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Slow West is a brilliant western and American tale of revenge, action, love, and greed, all wrapped up by a brilliant script that explores its environment. Despite the oddness of the events, and the overall absurdity of the film, the film succeeds at being unique in its presentation and subtle in its theme.

Set in the American west, the film follows the story of the 16-year-old Jay (Kodi Smit-McPhee), who travels across the frontier to escape his past and find his true love Rose (Caren Pistorius). On his travels, Jay’s life is saved by the troubled traveler Silas Selleck (Michael Fassbender), who accompanies the boy on his journey. While their relationship is strained, the two must join forces to escape the grasps of the eccentric bounty hunter Payne (Ben Mendelsohn).

Though Slow West takes the plot of a normal western, it’s an interesting study of the American dream, life and death, and the nature of man. These themes are touched upon throughout the film, either through direct statements in dialogue or imagery, but are never obliviously used. In fact, the film’s study of life adds a sense of absurdity and sureeality to the entire film, but its characters and plot tie the themes together, and help avoid the threat of inconsitency.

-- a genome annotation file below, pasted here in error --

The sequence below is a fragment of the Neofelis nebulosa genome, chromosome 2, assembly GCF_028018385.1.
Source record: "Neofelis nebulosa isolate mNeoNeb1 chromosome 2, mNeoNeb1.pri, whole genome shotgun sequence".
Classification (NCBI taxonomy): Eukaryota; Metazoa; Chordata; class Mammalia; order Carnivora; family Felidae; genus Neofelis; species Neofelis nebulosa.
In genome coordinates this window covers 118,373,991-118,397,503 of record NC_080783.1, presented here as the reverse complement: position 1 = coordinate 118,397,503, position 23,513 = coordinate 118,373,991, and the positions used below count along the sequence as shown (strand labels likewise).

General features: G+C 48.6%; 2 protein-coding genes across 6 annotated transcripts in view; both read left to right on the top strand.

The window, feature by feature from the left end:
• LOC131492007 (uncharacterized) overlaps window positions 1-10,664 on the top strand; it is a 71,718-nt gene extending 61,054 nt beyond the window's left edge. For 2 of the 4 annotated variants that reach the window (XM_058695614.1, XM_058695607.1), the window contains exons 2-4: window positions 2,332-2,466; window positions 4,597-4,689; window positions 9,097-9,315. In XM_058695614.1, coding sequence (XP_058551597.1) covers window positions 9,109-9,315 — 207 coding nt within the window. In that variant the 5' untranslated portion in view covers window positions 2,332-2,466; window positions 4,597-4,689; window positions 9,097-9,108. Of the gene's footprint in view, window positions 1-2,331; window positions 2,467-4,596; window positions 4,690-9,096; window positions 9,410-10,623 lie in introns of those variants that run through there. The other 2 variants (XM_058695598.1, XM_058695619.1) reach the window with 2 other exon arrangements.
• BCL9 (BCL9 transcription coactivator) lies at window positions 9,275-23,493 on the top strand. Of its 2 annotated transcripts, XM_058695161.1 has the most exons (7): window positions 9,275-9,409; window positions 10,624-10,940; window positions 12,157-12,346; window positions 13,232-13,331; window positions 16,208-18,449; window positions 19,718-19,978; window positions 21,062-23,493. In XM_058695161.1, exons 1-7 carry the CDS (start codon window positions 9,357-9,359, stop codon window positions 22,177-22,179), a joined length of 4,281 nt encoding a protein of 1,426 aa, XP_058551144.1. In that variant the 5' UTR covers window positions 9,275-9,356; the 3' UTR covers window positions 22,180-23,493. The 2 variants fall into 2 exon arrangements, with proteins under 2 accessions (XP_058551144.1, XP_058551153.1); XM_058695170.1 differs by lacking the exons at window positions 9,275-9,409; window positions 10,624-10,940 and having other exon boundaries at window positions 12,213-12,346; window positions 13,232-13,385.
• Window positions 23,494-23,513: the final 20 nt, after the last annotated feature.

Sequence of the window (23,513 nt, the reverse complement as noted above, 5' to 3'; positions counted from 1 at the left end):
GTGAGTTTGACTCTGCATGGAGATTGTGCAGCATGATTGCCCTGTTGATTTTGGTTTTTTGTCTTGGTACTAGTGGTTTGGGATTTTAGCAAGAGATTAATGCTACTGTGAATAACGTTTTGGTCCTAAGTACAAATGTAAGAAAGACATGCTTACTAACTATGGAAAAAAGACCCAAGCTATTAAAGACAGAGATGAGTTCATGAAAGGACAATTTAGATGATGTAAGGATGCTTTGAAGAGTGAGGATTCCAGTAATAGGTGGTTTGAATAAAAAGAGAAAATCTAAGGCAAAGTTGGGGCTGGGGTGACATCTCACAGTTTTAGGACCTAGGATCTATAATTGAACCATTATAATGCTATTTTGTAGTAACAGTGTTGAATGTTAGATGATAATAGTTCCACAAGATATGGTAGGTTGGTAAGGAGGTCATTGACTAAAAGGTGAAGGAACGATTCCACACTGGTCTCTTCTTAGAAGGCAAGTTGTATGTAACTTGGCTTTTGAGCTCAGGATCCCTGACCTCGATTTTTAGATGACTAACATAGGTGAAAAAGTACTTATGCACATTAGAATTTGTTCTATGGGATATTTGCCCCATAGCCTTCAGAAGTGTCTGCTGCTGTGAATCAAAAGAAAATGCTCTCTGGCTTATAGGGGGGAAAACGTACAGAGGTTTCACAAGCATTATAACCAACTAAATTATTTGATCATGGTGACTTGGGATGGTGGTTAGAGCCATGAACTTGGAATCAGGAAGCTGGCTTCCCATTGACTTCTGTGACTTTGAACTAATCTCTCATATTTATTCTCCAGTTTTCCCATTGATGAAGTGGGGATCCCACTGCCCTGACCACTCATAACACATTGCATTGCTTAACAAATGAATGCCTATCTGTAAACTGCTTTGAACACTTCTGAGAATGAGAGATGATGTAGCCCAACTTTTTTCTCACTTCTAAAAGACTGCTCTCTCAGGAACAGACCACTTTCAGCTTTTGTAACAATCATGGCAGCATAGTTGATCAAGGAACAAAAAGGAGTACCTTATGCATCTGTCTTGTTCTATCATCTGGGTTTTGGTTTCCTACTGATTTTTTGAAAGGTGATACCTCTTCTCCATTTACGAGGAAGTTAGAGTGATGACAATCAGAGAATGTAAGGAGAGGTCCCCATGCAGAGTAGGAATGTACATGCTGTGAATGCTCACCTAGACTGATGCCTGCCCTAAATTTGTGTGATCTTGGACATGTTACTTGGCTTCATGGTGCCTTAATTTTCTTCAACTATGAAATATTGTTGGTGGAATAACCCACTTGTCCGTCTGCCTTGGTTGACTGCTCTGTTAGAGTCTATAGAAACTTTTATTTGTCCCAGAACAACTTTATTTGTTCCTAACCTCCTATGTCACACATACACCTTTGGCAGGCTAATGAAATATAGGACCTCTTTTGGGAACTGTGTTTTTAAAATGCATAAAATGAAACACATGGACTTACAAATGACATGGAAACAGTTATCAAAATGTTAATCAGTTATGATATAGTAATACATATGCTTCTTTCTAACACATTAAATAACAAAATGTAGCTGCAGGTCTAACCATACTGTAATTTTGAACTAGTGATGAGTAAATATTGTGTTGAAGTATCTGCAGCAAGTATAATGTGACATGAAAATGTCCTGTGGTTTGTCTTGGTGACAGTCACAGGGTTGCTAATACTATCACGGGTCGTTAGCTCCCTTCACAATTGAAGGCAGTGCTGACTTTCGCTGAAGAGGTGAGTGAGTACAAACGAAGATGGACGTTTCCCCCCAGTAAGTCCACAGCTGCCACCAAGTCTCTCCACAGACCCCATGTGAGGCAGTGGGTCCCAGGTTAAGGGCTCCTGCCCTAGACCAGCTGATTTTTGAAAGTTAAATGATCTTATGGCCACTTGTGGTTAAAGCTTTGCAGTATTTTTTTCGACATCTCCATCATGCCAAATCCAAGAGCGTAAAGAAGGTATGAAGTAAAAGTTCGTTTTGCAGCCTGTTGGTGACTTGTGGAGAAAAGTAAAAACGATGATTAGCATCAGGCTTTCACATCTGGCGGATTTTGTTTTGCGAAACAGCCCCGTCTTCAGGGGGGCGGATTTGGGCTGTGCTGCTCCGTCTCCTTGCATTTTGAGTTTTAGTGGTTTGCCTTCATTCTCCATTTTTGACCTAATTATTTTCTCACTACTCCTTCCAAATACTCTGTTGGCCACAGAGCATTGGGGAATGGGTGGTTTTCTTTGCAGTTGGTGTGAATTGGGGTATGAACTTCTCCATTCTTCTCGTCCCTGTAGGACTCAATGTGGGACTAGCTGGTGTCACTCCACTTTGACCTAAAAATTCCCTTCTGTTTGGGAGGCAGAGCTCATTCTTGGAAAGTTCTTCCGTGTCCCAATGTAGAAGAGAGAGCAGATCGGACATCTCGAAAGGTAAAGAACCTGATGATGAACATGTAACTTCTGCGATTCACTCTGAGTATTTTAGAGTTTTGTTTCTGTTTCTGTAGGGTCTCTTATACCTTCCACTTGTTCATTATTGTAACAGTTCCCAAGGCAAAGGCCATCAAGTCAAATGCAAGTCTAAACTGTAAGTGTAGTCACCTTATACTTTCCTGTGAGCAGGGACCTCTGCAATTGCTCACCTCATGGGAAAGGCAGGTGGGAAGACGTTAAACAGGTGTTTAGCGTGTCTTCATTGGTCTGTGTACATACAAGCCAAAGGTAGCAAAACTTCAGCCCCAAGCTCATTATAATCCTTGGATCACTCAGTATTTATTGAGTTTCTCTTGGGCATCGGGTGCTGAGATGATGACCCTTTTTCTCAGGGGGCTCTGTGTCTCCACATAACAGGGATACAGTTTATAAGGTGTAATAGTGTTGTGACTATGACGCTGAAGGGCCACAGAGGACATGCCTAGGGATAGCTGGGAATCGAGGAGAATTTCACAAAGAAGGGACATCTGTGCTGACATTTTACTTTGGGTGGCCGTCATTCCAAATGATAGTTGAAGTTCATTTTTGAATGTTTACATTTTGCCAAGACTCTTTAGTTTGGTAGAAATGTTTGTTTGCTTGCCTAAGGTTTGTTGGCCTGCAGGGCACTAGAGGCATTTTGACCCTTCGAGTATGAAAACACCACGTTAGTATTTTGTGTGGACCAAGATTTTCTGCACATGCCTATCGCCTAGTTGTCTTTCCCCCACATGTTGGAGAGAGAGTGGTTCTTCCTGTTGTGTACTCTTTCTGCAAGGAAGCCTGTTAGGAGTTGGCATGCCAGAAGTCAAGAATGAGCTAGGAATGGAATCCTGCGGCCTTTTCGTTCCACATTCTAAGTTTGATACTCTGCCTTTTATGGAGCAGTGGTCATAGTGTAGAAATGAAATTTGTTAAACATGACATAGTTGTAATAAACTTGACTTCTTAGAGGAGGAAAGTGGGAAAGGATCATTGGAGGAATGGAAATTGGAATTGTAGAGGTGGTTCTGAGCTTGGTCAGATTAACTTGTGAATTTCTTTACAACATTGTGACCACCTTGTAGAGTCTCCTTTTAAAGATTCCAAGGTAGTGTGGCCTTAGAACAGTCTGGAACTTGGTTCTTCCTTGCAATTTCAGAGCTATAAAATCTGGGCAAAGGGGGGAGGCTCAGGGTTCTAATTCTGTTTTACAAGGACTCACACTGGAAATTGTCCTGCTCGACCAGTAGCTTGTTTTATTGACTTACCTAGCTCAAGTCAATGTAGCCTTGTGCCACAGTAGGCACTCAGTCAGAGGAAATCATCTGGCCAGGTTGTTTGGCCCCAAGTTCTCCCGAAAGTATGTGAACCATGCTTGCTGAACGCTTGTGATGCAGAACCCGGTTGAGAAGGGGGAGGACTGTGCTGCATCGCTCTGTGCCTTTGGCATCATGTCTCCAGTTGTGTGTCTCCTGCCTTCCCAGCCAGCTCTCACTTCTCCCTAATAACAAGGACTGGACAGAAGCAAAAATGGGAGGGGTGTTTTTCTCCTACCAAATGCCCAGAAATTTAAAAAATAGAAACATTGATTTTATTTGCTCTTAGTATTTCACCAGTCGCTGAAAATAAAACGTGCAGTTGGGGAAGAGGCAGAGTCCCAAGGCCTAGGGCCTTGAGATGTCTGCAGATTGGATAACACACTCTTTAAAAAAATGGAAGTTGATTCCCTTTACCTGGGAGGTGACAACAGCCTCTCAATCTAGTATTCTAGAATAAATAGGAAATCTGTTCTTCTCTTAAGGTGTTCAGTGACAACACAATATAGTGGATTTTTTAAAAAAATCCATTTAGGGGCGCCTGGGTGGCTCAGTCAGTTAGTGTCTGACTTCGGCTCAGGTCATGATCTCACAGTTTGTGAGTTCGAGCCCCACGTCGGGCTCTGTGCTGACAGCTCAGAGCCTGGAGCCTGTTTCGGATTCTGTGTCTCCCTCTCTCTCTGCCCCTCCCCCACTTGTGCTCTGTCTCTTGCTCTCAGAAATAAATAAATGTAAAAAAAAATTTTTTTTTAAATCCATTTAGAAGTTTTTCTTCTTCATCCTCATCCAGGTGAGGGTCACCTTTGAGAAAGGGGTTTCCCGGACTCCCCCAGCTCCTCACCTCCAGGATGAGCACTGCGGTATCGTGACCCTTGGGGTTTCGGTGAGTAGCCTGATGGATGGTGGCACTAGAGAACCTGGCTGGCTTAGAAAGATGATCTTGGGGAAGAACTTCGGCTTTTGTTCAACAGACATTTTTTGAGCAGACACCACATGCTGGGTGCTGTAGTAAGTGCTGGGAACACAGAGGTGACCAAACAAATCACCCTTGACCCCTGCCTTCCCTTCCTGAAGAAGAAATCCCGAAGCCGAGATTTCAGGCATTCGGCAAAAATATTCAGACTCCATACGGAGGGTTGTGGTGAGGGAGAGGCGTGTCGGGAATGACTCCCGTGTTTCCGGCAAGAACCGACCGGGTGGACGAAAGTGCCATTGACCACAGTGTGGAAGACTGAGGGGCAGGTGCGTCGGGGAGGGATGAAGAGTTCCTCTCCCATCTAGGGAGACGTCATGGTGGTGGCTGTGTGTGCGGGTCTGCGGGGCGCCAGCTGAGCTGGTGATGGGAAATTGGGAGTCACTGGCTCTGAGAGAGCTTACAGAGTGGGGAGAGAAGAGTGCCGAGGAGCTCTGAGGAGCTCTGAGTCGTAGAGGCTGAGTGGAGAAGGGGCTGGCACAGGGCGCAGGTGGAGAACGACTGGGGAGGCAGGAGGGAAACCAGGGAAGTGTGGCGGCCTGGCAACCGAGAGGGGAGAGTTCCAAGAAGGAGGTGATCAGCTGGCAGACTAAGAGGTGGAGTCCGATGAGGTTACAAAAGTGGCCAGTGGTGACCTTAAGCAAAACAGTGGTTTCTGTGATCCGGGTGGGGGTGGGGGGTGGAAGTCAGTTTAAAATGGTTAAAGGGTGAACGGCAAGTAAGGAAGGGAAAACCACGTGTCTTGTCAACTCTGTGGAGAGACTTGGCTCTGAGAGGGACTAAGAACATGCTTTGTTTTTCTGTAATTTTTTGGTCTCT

Much of this can be attributed to the film’s writer/ director John Maclean, who uses an intriguing visual style to make the film unique. The film almost feels like a fairy tale in its style and cinematography, but is etched in dark comedy, which makes for a more enjoyable experience, and also justifies the film’s strangeness. Maclean takes the film as serious, but not literal, which adds a mystery to the entire film.

The excellent performances also serve as a reason the film succeeds. Kodi Smit-McPhee delivers a breakout performance, and perfectly captures the innocence found in the character of Jay, but also does a great job showing the character’s development over the course of the film. Additionally, he gives the film an emotional element that pulls in the audience, but also helps drive the plot.

Accompanying Smit-McPhee is an excellent performance by Michael Fassbender, who’s standout work here is evident of his stature of one of the industry’s finest actors. Fassbender nails the role of Silas, perfectly combining the off-kilter father figure with the role of an experienced traveler. His role seamlessly weaves between comedy, drama, and adventure, feeling natural as a realistic character, as well as one that could exist in this extravagant film.

The film’s runtime is an extremely brief 84 minutes, and is completely justified. The story is told, explained, and given depth, but never drags for a moment and tells much in it’s short length. Additionally, Robbie Ryan’s cinematography gives it the feel of a sweeping epic, but also an understated character drama. Jed Kurzel also adds to the film with a beautiful score, which adds a beauty to the dirty, dangerous world that has been created.

Slow West is certainly not for everyone, and it many easily bore or confuse an average audience member, but for film fans it’s a perfectly crafted film that delivers on every level. There’s a sense of wonder and delight in each scene, and though it’s hard to completely understand thematically, the story proves entertaining enough for an exciting and thrilling ride. Grade: -A

 

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